Skill Level: Beginner

Tools Needed: Wood frame (this is a 5 x 7″ size), Water-based stain (this color is “Jacobean” from Minwax), acrylic paint water-based varnish (or other water-based sealants), paint brush or rag for stain, plastic picture glass or Plexiglas, sponge paintbrush (stencil brush), plastic stencil of your choice, picture hanging hardware, 320-grit sandpaper

Because I haven’t worked with wood in a little while, and because I had a perfect photo to go with a frame that was stained with this dark color that I’d already bought, I decided to craft a photo frame instead of buy one. If you would rather buy one, click here to go to my Etsy store.

Wood frame after staining

Steps:

1.) Before staining wood, sand and clean the wood, even it it’s something already shaped and “ready” like this is.  I did a light sanding with a 320-grit sandpaper just to make sure  it’s ready for stain. Then I wiped it off with a lint- free cloth, slightly dampened. After the frame dried it was ready for stain!

I like to brush this stain on with a sponge brush because I like the dark look of it. Wiping stain on with a cloth will give you a lighter version of your color. This is really about preference here and how your particular piece of wood will take stain.  Most of the craft store wood frames are a soft wood like this pine and will just soak up the stain.

Stencil applied, stencil brush shown on right side.

2.) Stain dries pretty quickly, but I gave it at least a day to fully dry before I stenciled the design on it. I used acrylic paint – you can find it in any craft store. Stenciling is easy once you get the hang of it.  The trick is to keep  the stencil stable while you paint. Adhesive stencils are always best. These were not adhesive, so I had to tape the stencil down first. As you can see, the bottom stencil moved some on me and the pattern came out blurry. This will also happen if you have too much paint on your stencil brush (which is what happened here). The top stencil, which looks a lot better in my opinion, was done after I had experimented with the bottom stencil.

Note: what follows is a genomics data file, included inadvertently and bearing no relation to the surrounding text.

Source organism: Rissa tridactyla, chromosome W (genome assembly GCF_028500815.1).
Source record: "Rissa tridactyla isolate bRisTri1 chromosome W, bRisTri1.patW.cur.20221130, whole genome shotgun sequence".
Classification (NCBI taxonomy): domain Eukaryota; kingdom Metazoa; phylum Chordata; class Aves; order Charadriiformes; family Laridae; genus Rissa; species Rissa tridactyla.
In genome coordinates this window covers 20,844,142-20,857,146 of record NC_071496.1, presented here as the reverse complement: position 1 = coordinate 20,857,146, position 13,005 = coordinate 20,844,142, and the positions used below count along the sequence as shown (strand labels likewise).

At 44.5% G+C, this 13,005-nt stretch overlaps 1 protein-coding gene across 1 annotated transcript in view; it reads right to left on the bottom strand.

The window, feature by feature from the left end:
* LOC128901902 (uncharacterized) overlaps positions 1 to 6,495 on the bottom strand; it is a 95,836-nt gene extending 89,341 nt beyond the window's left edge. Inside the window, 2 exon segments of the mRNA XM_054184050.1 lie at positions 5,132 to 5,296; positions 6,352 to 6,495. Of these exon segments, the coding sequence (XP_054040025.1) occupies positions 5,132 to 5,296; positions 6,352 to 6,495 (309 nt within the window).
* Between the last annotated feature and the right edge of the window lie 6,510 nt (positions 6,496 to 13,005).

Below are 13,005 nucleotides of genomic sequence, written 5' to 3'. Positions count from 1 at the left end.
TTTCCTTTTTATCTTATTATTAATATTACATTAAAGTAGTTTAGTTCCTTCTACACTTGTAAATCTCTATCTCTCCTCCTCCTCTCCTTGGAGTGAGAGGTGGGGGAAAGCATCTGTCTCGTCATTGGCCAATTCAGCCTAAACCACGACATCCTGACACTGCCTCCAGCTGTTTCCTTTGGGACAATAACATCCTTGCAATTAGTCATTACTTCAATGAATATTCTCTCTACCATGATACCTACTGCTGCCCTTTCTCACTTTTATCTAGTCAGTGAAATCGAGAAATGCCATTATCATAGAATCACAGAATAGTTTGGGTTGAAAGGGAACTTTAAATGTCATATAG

Frame after 2 coats of varnish

3.) After I let my stencil dry, I used some water- based acrylic paint varnish to seal everything.  The varnish is in a satin finish to give it that shine. (pictured.) Once this was dry it was ready to assemble!

 

4.) This particular frame didn’t come with a glass to hold and preserve photos, so I purchased a plastic  one from a local craft store. I also purchased a photo matte sized for the frame and picture (here, a 5×7 matte with a 4×6 picture opening). Because of the frame style, I had to cut the corners of the matte and safety glass to get them in the frame.

5.) I attached a sawtooth picture hanger on the back of the frame to hang it to the wall. Now it’s ready for my favorite photo!

Lessons Learned

1.) Don’t load up stencil brush with paint and keep stencil in place when stenciling. This will take time.

2.) I didn’t like having to work with a rounded-edge frame, like this, so I probably wont do this again soon.

3.) Stain is awesome, but it’s even better with a sealant. Always seal if you want that professional polished look!

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